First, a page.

Thursday, March 24, 2011

B-25: Complete

24 x 72 oil on canvas

The B-25 is complete. I can't believe I was able to finish it in time for the Realism Show at Mason Murer. Opening night reception is April 8th, and this should give me enough time for the painting to dry and maybe get a coat of varnish on it as well.

detail: nose section

This is by far the largest and most complex painting I've ever done, and I have to say, I've developed a taste for large and complex. I really hope there's a market out there for something like this because I'd love an opportunity to paint this subject much more often.

detail: left engine nacelle and prop

Even though my career as an aircraft mechanic only lasted a few years, I could easily imagine myself in the presence of this plane as I was painting it. All the sights, sounds and smells of working on the flight line came back . . . and it was great. I still kind of miss it.

Now it's time to reduce the scale and get back to work for the July show at Tree's Place on Cape Cod. I'll be shipping them the first five paintings within the week, and should have an image of their sixth painting ready to post in the next few days.

Thursday, March 17, 2011

Karen's First Book: WindowScapes

Karen and I have been working together to assemble a collection of her WindowScapes paintings into a book. We used blurb, an online book creation/publication website that I used for my first book, Paintings in Oil. Her "proof" copy arrived a few days ago, and it's top notch. I don't know how blurb does it so much better than other book creation sites, but the images are a spot on match to the originals. It's a 12 x 12 inch hardback book with a dust jacket and contains 39 of Karen's favorite windowscapes paintings. If you'd like to preview the entire book and make a purchase click here.

Wednesday, March 16, 2011

B-25 in Progress: Days Six, Seven and Eight

24 x 72 oil on canvas

Finished up the underpainting of the fuselage last night, which completes the first pass. Eight days in so far. I'm really working hard on this one trying to stay ahead of the deadline. Not sure at this point if I'll make or not, but doing what I can. One possible scenario, it may have to go to the gallery wet and unvarnished. Worse case scenario, it's not done. Back to work on the sky today, and if I'm lucky I'll be able to spend some time on the right wing as well. This may be the last of the in progress shots. I don't think the changes will be pronounced enough to justify further posts. I'll probably hold off and post a high quality jpeg of the final painting when it's complete.

Sunday, March 13, 2011

B-25 in Progress: Days Four & Five

24 x 72 oil on canvas

Days four and five on the B-25. One day each on the underpainting for the engine nacelle's. Today I'll start work on the fuselage. When I've got that done, I'll probably do the second pass on the sky, then return to the wings for their next pass.

Thursday, March 10, 2011

B-25 in Progress: Day Three

24 x 72 oil on canvas

Day three on the B-25. Finished up the underpainting on the wings. Now it's on to the engine nacelle's and props, then the fuselage.

Tuesday, March 08, 2011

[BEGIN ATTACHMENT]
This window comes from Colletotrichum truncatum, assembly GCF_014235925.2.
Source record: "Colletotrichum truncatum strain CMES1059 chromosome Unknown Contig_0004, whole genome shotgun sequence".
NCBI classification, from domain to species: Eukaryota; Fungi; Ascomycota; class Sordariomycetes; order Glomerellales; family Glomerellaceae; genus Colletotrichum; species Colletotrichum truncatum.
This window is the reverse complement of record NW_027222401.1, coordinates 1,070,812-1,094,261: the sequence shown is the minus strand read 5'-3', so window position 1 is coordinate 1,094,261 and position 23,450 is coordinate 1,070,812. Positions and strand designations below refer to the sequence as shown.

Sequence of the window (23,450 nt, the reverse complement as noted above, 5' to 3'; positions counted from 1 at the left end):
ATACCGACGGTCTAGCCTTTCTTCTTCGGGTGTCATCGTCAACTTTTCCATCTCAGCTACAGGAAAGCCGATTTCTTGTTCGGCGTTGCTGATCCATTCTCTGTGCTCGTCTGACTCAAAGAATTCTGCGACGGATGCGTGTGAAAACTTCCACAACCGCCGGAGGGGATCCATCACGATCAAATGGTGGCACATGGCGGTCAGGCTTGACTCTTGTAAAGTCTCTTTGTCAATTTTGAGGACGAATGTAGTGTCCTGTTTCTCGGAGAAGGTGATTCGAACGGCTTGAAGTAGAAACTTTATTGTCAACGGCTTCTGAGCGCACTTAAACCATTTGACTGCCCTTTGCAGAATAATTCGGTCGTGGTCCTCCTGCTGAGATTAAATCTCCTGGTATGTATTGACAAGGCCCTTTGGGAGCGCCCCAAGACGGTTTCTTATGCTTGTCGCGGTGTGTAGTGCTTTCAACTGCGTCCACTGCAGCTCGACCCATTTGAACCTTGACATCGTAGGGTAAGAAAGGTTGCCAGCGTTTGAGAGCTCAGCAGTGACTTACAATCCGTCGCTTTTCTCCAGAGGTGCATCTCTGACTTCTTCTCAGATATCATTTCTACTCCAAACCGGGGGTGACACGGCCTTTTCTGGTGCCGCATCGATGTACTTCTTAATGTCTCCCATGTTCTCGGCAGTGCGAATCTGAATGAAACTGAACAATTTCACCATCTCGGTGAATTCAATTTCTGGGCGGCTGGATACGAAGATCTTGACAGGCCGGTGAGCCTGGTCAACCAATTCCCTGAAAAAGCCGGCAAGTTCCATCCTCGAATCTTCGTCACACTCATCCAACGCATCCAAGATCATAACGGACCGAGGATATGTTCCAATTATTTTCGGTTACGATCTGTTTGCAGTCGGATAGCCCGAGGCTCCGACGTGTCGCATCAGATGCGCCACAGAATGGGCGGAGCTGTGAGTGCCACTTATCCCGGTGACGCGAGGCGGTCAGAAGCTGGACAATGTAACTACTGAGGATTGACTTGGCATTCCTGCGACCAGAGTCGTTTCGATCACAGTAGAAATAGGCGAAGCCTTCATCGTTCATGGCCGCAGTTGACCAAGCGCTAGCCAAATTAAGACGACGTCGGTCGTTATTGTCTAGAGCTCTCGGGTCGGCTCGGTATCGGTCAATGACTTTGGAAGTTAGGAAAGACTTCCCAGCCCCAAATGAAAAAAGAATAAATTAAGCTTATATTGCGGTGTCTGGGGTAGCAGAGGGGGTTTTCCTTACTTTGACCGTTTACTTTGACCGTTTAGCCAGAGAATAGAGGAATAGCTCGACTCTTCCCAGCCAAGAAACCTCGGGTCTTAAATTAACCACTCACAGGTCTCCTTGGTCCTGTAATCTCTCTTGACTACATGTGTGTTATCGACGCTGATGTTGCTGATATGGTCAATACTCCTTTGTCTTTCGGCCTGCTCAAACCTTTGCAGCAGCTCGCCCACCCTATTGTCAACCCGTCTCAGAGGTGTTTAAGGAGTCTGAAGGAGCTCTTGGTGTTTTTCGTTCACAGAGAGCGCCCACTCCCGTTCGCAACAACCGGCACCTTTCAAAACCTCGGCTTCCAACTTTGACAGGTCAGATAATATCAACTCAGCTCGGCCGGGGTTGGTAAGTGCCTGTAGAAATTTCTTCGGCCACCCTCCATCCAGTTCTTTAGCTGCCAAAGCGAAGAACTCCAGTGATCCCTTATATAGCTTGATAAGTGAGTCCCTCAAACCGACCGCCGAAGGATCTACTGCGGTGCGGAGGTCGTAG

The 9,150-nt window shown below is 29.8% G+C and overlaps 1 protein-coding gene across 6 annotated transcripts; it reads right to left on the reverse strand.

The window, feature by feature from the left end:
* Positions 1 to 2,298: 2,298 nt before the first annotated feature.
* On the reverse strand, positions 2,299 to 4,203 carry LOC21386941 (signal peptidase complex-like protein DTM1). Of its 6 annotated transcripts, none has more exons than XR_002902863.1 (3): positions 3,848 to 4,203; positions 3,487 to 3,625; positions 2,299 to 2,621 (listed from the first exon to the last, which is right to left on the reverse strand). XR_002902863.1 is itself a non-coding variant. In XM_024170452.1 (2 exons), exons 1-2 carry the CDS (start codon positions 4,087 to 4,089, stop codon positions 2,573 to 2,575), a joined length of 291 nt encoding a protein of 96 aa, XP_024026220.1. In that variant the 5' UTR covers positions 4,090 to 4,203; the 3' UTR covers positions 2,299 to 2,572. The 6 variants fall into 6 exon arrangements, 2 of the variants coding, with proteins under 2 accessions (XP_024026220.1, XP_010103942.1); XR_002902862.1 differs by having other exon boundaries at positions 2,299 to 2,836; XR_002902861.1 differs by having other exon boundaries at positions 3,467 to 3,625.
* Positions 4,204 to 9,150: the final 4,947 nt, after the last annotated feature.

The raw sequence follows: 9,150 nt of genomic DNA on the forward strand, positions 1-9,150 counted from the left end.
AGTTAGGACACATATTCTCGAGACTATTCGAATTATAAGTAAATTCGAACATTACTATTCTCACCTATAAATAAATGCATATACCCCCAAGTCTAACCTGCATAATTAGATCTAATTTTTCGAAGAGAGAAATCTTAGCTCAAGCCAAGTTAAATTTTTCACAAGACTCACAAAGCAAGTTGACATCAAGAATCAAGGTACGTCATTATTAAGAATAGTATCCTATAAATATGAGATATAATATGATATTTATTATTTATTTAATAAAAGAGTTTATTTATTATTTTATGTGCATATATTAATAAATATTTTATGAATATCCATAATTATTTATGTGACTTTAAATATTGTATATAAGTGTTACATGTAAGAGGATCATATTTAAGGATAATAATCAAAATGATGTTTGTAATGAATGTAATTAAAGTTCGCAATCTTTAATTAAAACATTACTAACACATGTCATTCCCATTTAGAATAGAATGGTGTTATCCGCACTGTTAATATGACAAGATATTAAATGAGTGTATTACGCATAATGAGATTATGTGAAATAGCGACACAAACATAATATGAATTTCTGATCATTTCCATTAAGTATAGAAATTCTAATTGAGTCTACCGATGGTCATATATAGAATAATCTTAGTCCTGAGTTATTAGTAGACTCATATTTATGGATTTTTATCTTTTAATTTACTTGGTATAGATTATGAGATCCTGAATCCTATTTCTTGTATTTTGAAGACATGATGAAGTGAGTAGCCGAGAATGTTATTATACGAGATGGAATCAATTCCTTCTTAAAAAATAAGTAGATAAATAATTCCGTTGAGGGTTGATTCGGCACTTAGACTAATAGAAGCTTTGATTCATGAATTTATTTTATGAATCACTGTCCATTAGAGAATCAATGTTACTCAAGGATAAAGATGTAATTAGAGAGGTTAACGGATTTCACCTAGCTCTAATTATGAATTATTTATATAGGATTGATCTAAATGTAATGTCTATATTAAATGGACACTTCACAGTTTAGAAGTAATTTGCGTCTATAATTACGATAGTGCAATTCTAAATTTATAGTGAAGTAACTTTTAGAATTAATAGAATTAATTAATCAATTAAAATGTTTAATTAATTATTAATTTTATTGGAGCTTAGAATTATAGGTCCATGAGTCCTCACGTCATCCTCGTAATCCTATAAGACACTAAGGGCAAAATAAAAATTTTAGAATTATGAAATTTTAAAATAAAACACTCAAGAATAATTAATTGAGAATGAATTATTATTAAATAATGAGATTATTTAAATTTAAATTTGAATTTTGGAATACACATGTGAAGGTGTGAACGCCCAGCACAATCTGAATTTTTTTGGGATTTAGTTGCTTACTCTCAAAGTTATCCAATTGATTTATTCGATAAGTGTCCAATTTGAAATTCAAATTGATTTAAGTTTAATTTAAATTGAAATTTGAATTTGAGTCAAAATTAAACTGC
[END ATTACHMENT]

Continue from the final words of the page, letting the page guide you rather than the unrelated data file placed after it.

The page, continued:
B-25 In Progress: Day One

24 x 72 oil on canvas

For people who regularly paint large this wouldn't appear all that impressive, but for me gazing upon a canvas that requires two easels to support is a pretty daunting scene. This piece also comes with the added pressure of a deadline. It has to be completed in three weeks if it's to be ready for the Realism show at Mason Murer on April 8th. Suffice it to say, I'm freaking out. On the other hand, this is a subject I've wanted to paint for ever. It combines my love of flying and vintage aircraft with my love of painting.

One more side note about the Realism show, my nephew called the other night to tell me that he saw my Mule No.2 in an ad in Atlanta magazine promoting the show at Mason Murer. Karen and I went out the next day and picked up a copy. Andrea at the gallery creates all their ads and she did a great job. She's got a great eye for design and the use of type. It's wonderful seeing my paintings in print. I still can't believe that I get to do this for a living. It took fifty years and three previous career moves, but it was worth the wait.

Saturday, March 05, 2011

Ketchup No.2: Complete

16 x 20 oil on hardboard panel

I am really tempted to continue on and work this one to death, but Karen says, "it's done, move on". If I didn't have a deadline on the next painting, I'd probably override her suggestion and keep refining it. I'm sure she's right. The added work I'd put into this one would probably be lost on everyone else in the world. I had some trouble getting a good photo of this one. It's a bit darker than in person, but it's close. Now it's onto the next piece. Hopefully I'll have an in progress shot in the next few days.

Wednesday, March 02, 2011

Stacked Blocks: Complete

5 7/8 x 24 oil on hardboard panel

On some occasions the first pass of a painting comes very close to a completed piece. At least it appears that way in the image I post here on my blog. In the flesh, they do look more distinct. Stacked Blocks is a good example of this. The in progress image and the jpeg of the completed painting look very similar on the computer monitor, but the finished painting is, in actuality, much more developed. I've been working on the second Ketchup Bottle for the last few days and I'm facing that same situation with it. Any in progress post at this point would be very hard to discern from it's predecessor, so I'm holding off until it's complete to show the final pass. My next painting will be a very large and complex one and I think it will work better as an in progress piece. If it takes as long as I think it will, you may all be pretty sick of seeing it by the time it's done.